By Marsha Sutton
At $40 annually per vehicle, the San Dieguito Union High School District collected over $77,000 in fees this year from students for campus parking permits.
With an overall budget this year of about $107 million, $77,000 may seem insignificant. But there’s a principle at stake here, says Sally Smith, a San Diego attorney and relentless crusader for equal access in public education.
Smith has taken on dozens of school districts throughout California for what she claims are illegal fees that exclude or discriminate against low-income students.
A Uniform Complaint filed by Smith against SDUHSD on May 2 itemized five areas of questionable practices, one of which was student parking fees.
“It is strictly a fee to generate revenue directly from the students which is illegal,” her complaint reads. “[S]tudents are used to generate tens of thousands of dollars and only they bear the burden, not the adults. No district should impose a fee which makes it more difficult for students to get to school, particularly indigent students.”
In her complaint, Smith argued that parking on campus is related to an educational activity, and schools cannot charge fees for educational activities. Supporting this claim, Smith said that “students may have their parking pass revoked for behavior issues … so it is used as student discipline.”
She also noted that staff is not charged for parking on campus, only students. “The parking fees have been imposed unilaterally on only the students,” she said. “School districts that charge fees such as colleges require visitors, staff, and students to pay parking fees. UCSD is an example. The law is fairly applied to all citizens and does not single out minors to bear the burden of the cost for parking.”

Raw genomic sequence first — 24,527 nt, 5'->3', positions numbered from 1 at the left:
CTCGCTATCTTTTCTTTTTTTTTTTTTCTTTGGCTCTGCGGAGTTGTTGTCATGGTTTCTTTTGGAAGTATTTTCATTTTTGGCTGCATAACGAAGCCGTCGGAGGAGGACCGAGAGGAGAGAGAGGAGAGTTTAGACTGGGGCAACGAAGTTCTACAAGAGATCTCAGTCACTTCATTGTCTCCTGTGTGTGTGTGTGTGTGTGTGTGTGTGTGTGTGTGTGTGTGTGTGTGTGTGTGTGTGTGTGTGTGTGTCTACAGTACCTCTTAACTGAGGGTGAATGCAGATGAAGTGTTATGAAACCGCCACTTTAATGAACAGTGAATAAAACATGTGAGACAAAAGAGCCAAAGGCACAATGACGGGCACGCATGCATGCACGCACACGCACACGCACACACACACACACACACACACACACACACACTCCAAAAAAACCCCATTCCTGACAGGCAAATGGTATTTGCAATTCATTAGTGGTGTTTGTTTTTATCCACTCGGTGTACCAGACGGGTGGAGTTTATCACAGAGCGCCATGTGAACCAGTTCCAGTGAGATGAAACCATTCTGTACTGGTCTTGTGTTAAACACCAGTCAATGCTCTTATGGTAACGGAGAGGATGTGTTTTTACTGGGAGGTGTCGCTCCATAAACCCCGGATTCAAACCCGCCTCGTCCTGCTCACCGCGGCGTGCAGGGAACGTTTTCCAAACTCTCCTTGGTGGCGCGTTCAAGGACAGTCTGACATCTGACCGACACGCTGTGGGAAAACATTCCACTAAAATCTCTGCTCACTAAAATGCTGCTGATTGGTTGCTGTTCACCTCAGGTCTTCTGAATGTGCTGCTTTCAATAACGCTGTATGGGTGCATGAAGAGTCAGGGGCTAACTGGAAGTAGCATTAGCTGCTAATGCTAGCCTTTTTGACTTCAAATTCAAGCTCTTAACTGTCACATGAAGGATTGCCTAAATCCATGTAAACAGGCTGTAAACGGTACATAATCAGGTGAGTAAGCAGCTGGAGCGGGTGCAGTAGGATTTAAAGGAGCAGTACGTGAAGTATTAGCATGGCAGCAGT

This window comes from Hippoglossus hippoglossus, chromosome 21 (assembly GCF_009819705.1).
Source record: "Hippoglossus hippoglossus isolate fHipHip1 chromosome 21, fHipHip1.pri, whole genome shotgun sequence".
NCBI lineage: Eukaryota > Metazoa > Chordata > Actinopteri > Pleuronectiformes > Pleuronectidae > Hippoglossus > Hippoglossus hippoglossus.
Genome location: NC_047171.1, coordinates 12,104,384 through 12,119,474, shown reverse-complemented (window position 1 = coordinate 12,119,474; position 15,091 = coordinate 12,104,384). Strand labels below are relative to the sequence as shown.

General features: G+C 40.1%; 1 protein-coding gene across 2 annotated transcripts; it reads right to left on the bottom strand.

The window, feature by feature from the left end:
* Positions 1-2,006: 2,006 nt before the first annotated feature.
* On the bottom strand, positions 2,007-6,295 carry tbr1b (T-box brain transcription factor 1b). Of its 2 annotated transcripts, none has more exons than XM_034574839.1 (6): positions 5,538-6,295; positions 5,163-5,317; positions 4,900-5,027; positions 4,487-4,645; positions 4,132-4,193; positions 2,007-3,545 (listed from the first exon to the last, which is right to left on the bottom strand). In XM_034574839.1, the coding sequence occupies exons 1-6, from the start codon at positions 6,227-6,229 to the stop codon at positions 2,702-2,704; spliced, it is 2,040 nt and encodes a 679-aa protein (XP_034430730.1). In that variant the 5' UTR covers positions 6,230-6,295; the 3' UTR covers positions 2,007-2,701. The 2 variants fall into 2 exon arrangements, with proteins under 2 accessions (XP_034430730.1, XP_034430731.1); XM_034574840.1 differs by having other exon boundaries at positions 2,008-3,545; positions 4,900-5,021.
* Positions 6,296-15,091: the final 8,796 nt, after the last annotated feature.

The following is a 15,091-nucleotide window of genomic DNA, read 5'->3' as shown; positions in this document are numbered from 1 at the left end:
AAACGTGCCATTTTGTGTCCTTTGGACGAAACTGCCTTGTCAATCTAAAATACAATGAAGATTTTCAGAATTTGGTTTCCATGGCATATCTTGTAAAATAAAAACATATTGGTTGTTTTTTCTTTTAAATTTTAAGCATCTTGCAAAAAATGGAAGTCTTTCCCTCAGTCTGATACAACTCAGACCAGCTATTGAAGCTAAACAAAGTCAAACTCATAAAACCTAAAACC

Students, she wrote, are required to use their vehicles for school events, and students who can afford the fee “have an advantage over students who cannot pay parking fees because they have access to their vehicles for extracurricular activities.”
In addition, she said the district “recognizes that there are indigent students by requiring students to identify as charity cases to get the [parking] fee waiver, thus causing humiliation and shame to a child …”
Finally, Smith said there must be a specific law that allows school districts to charge particular fees, and there is no such California law identifying parking on school property as a legitimate fee.
She also claimed that the governing board of a school district must approve such fees, and San Dieguito’s board has never taken this action.
To support her arguments, Smith cited guidelines from the Tulare high school district which state that lawful fees must be specified in the California Education Code and must be authorized in advance by the school district’s board of trustees.
“The law requires any public agency, including school districts, to hold a public hearing, at which oral or written presentations can be made, as part of a regularly scheduled public meeting, before adopting any new fee or approving an increase in an existing fee,” guidelines state.